where \(\alpha\) and \(\beta\) are parameters and can be optimized by SSA. In this paper, we set the fitness value \(F = \min \Vert \Phi _{{\mathcal {C}}}^{\top }{\textbf{y}}  {\textbf{y}}\Vert _2^2, \; s.t. \; {\mathcal {C}} = \left\{ q: \left \Phi ^{\top }{\textbf{y}}\right \ge \alpha \left[ {\mathcal {M}}(\Phi ^{\top }{\textbf{y}} )+ \beta {\mathcal {M}} (\varvec{\zeta })\right] \right\}\), where \(\varvec{\zeta }\) represents the vector obtained by removing \({\mathcal {M}} (\Phi ^{\top }{\textbf{y}})\) from the vector \(\Phi ^{\top }{\textbf{y}}\). According to the SSA algorithm, the values of parameters \(\alpha\) and \(\beta\) should fall within the range [0, 1]. In conjunction with our threshold function, when \(\alpha\) is set to 0, the threshold setting becomes unreasonable. Therefore, in this paper, the value of \(\alpha\) is set to (0, 1]. After discussing these descriptions of the basic ingredients, we state the proposed ITCSR algorithm in detail. ITCSR is an iterative and greedy algorithm. At each step, ITCSR selects several elements from the residual correlation vector \(\varvec{\eta }\), and adds its index to the identified support set \({\mathcal {K}}\). ITCSR performs least square to estimate the signal. We let t be the tth iteration of the ITCSR algorithm. Specifically, for the following descriptions, we let superscripts denote the iteration number of the ITCSR algorithm. ITCSR starts with initial graph signals \(\hat{{\textbf{f}}}^0 = 0\) and initial residual vector \({\textbf{r}}^0 = {\textbf{y}}\). The ITCSR algorithm also contains a set of estimates \({\mathcal {K}}\) of the positions of the nonzero coefficients and the initial estimated positions \({\mathcal {K}}^0 = \emptyset\). The ITCSR algorithm, proposed as a solution to the considered problem, is composed of three fundamental steps:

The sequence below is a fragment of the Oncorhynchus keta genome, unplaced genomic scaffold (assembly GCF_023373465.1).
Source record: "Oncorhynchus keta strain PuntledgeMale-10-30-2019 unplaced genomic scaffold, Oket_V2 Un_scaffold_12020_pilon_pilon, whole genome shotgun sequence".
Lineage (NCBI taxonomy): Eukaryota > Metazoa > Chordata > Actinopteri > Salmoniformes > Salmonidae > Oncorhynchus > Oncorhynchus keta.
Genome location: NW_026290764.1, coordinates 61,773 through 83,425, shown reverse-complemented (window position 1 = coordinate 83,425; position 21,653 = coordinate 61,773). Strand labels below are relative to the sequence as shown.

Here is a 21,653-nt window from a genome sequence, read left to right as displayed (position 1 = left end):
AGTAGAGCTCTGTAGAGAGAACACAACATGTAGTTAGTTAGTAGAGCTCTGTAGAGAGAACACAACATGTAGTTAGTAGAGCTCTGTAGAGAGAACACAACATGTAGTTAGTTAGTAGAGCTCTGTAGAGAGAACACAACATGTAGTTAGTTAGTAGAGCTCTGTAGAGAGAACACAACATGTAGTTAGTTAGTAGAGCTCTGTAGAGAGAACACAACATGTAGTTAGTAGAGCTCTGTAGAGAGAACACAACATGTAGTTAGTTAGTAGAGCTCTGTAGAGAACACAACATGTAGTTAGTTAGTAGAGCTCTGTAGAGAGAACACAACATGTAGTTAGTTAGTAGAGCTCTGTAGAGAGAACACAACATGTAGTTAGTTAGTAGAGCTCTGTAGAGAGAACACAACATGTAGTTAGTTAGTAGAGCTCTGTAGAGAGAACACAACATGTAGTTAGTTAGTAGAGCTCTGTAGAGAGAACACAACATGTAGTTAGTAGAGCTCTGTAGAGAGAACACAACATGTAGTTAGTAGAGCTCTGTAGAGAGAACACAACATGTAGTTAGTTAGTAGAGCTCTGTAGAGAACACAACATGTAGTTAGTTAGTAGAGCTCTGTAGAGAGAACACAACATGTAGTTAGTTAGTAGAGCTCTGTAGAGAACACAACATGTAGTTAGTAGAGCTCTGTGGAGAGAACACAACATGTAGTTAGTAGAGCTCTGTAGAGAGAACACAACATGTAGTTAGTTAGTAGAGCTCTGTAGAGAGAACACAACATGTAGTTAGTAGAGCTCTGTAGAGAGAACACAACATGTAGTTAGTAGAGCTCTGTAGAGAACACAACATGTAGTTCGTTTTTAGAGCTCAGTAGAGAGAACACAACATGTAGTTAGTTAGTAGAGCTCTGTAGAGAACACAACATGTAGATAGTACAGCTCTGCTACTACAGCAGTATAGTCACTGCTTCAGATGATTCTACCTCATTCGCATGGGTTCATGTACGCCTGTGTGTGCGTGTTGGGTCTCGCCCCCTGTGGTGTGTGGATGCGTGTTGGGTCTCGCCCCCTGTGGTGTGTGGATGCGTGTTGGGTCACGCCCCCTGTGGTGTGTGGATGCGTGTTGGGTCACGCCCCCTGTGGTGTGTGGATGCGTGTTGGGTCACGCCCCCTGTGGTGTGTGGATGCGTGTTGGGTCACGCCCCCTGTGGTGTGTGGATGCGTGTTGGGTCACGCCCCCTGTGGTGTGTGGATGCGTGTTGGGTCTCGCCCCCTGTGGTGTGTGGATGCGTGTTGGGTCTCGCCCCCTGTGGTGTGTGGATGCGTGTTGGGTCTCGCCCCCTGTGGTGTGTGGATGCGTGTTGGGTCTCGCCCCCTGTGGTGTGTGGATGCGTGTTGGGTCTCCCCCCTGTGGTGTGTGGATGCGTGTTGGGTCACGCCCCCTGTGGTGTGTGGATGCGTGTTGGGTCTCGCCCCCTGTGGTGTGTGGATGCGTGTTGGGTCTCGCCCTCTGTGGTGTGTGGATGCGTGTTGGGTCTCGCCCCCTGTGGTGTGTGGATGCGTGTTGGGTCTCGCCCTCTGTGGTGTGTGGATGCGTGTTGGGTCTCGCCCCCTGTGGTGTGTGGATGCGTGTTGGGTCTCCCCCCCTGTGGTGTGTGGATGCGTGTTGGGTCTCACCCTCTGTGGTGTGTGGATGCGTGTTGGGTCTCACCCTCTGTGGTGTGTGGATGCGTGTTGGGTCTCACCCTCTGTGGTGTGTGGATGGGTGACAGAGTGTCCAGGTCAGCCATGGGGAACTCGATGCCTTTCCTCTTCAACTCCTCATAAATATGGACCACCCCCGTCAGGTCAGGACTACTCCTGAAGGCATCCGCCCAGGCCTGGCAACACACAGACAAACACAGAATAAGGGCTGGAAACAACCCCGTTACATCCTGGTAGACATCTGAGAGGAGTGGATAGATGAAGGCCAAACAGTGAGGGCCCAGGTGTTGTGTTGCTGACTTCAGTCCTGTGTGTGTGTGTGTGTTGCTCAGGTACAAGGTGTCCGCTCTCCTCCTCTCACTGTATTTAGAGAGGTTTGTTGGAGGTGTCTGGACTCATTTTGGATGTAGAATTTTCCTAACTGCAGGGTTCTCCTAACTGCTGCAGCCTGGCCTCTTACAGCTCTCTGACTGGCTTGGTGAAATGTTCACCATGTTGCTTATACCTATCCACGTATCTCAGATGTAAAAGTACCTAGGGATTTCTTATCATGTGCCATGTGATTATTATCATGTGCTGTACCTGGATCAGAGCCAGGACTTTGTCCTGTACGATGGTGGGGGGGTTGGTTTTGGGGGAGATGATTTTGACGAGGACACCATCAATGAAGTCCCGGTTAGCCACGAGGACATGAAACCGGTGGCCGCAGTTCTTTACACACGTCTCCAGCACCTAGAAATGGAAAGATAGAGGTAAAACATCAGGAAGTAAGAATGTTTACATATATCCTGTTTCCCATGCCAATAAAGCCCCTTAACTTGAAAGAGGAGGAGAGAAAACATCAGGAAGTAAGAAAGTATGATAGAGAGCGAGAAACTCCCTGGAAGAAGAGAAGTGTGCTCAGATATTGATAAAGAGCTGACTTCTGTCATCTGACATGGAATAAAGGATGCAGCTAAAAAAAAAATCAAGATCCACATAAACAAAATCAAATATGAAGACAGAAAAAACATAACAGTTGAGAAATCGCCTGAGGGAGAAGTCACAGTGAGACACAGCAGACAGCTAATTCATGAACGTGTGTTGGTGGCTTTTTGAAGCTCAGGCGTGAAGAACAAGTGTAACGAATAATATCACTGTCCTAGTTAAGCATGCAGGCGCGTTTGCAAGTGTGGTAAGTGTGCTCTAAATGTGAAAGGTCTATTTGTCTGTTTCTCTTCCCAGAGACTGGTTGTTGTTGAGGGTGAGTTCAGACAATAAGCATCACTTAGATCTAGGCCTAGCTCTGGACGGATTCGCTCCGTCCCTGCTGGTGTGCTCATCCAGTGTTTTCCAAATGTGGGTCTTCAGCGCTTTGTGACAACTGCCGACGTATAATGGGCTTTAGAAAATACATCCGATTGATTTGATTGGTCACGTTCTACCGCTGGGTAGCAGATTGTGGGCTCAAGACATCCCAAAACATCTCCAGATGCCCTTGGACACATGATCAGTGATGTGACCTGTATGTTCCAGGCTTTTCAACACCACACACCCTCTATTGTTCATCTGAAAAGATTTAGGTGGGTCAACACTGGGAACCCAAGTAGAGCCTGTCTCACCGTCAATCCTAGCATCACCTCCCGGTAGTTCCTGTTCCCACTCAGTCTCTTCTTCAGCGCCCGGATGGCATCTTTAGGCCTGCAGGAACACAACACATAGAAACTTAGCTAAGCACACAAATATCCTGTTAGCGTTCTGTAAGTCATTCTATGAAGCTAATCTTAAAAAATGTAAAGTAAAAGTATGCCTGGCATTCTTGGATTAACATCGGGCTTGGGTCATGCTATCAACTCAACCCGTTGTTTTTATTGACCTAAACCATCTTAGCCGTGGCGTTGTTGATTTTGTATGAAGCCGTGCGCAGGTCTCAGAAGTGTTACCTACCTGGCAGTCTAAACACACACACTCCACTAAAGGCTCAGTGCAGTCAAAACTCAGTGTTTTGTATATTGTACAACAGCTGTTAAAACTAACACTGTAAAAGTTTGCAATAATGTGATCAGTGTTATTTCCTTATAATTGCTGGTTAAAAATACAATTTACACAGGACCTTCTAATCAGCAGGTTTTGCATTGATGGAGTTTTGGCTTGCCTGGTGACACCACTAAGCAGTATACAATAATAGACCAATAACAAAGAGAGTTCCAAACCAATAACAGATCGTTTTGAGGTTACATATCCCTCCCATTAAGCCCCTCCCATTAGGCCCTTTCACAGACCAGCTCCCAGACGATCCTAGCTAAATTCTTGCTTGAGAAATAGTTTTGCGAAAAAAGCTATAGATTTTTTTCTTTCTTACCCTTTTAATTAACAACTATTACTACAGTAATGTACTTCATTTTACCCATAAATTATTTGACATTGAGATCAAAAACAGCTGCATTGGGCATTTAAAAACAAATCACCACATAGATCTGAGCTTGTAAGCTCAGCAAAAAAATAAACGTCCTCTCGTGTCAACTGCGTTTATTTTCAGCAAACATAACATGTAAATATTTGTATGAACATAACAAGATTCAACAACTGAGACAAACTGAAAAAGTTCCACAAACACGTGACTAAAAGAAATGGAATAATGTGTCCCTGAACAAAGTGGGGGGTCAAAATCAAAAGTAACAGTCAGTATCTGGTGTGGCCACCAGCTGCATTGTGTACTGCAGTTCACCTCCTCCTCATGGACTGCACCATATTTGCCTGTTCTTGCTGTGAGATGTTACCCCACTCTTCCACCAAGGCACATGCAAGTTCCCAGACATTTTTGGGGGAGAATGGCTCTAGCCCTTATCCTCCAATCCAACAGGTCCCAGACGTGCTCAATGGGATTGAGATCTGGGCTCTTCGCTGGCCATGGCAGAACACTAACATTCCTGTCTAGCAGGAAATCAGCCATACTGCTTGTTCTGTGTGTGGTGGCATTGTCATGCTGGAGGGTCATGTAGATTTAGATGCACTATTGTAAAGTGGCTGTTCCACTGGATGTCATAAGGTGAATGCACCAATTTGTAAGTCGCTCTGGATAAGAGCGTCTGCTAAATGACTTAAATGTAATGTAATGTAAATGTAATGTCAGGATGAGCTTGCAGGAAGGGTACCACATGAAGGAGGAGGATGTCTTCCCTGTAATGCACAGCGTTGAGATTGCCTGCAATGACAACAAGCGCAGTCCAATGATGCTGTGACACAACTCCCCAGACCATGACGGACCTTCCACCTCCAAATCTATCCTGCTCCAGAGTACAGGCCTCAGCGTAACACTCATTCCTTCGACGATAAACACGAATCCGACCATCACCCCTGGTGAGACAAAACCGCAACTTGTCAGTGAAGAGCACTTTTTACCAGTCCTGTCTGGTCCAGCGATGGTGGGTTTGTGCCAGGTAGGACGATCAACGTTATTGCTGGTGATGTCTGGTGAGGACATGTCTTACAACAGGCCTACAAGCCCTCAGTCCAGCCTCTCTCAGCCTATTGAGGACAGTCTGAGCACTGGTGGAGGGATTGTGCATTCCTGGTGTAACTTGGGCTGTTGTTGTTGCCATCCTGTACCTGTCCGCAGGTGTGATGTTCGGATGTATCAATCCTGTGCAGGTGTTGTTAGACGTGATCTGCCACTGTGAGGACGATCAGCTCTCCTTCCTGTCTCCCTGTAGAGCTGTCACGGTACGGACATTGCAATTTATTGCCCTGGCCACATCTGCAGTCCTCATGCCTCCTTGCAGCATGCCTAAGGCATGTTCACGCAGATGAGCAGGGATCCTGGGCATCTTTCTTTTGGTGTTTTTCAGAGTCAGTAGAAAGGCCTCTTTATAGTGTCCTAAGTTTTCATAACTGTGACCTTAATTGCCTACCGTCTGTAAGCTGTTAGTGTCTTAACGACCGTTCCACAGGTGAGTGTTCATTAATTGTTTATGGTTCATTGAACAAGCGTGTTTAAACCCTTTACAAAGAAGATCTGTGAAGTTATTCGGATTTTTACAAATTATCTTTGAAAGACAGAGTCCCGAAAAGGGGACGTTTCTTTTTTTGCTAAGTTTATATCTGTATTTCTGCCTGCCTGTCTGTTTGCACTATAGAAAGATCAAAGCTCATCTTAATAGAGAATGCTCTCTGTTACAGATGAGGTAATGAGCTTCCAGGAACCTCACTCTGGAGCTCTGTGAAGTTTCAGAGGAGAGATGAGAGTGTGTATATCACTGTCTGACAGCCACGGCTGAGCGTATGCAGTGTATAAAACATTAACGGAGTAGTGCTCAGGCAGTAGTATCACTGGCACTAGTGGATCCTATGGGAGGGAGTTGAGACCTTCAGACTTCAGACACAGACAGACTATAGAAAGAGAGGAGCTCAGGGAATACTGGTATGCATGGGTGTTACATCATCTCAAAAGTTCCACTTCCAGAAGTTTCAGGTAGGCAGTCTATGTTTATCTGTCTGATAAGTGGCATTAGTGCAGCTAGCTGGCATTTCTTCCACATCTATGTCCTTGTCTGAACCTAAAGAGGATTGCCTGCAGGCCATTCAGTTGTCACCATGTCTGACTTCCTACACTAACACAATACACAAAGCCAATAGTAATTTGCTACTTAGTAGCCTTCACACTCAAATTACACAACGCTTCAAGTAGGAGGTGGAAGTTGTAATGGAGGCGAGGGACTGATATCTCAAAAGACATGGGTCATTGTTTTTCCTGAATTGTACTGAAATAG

Position Estimation: Estimate positions \({\mathcal {K}} = \{k_1, k_2, \cdots , k_K\}\) of nonzero coefficients.

Coefficient Reconstruction: Reconstruct nonzero coefficients \(\hat{f}_k\) at estimated positions k.

Signal Reconstruction: Reconstruct original graph signals \({\textbf{f}}\).
At the step of Position Estimation, the tth iteration performs the inner product of the current residual and the measurement matrix \(\varvec{\Phi }\) to obtain the residual correlation vector